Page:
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Power of Attorney

 

PLEASE NOTE: The information contained in this webpage has been prepared for educational purposes only. Communication of information through this webpage does not create or constitute an attorney-client relationship, is not intended to solicit clients or to provide legal services as to any particular matter, and is not intended to convey or constitute legal advice or provide a substitute for obtaining legal advice from a qualified attorney. It is important for you to consult with an attorney regarding your rights and responsibilities in a particular situation.

 


 

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Granting and Terminating Power of Attorney
Power of attorney gives another person the right to take care of some of your affairs.

 

Granting someone power of attorney means that you formally give that person the right to take care of your financial, business, and/or legal affairs. This can be especially useful if you will be out of the country for an extended period of time. Someone who holds your power of attorney is called your “attorney-in-fact.” Once you delegate a power, your attorney-in-fact is authorized to act for that purpose just as if you were acting yourself.

 

Commonly, students grant power of attorney when studying abroad. This can give your attorney-in-fact power to many things such as access your bank account, submit tax returns, and make insurance claims. This also includes school related tasks such as financial aid, tuition payment, and class registration.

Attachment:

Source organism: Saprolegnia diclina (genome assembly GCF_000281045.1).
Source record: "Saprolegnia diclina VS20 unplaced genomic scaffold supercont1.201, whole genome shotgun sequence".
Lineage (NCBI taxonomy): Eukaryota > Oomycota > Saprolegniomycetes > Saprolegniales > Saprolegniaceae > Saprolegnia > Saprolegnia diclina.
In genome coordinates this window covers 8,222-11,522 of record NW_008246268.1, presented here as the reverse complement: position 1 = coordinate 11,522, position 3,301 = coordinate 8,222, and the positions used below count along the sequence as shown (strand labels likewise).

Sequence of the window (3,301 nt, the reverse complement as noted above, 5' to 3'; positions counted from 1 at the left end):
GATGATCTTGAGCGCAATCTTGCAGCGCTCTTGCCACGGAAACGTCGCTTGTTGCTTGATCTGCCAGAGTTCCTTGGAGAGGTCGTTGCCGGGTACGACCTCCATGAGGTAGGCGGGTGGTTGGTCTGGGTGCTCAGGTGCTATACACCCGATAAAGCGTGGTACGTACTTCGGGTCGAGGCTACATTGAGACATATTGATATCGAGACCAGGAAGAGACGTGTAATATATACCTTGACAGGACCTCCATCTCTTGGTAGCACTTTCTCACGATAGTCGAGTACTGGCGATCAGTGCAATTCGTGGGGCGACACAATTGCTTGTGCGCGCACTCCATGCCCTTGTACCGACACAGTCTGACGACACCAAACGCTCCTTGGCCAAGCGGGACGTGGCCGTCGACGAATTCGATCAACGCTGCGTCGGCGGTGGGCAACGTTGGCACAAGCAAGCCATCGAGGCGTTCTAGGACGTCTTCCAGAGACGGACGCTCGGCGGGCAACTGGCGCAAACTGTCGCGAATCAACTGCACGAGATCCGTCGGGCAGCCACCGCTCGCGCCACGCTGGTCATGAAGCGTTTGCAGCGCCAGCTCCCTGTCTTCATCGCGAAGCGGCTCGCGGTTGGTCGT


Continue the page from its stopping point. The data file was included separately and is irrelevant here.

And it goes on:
Consider carefully what powers you would like to grant your attorney-in-fact. Take into consideration how long you will be gone and how much you trust the person you will be granting your power of attorney. It is very important to appoint someone you trust completely. Many students select a parent or other trusted family member. A casual acquaintance or friend is not recommended. Talk with this person and make sure they are aware of all the duties you want them to perform. Also, advise them about how to managing your affairs.

 

We can help you grant power of attorney.
Come into our office and we can supply you with a standardized form called the “Statutory Short Form Power of Attorney” (POA form). You can complete the form yourself, or you can have an attorney assist you. Because it is an important legal document that can have serious consequences, it is important to have help. We can explain the legal terminology, applicable laws, and procedures.

 

We can provide you with the form for free, but we will charge a small fee to help prepare it with you. You must sign the POA form in the presence of a notary public. Notarization requires that you show a picture I.D. USLS provides free notary service during regular business hours.

 

Set a termination date stating when you will be able to resume your affairs.
Although optional, we advise that you specify a termination date. The power of attorney should be effective throughout the time you will be unavailable to conduct your own business. You must also specify whether or not you want a “durable” power of attorney. A durable POA remains legally effective if you become incapacitated or incompetent to handle your own affairs. You may formally revoke the Power of Attorney at any time.

 

Keep your POA form on file, particularly with your attorney-in-fact.
After the POA form is completed, signed, and notarized, the original must be given to your attorney-in-fact. If you receive assistance from USLS, we will keep a copy on file for you. Financial aid recipients should give a copy to the U of M Office of Scholarships and Financial Aid. If you expect that your attorney-in-fact will regularly handle matters with a particular business, such as your bank. Simply inform the business that you have given that person power of attorney.

 

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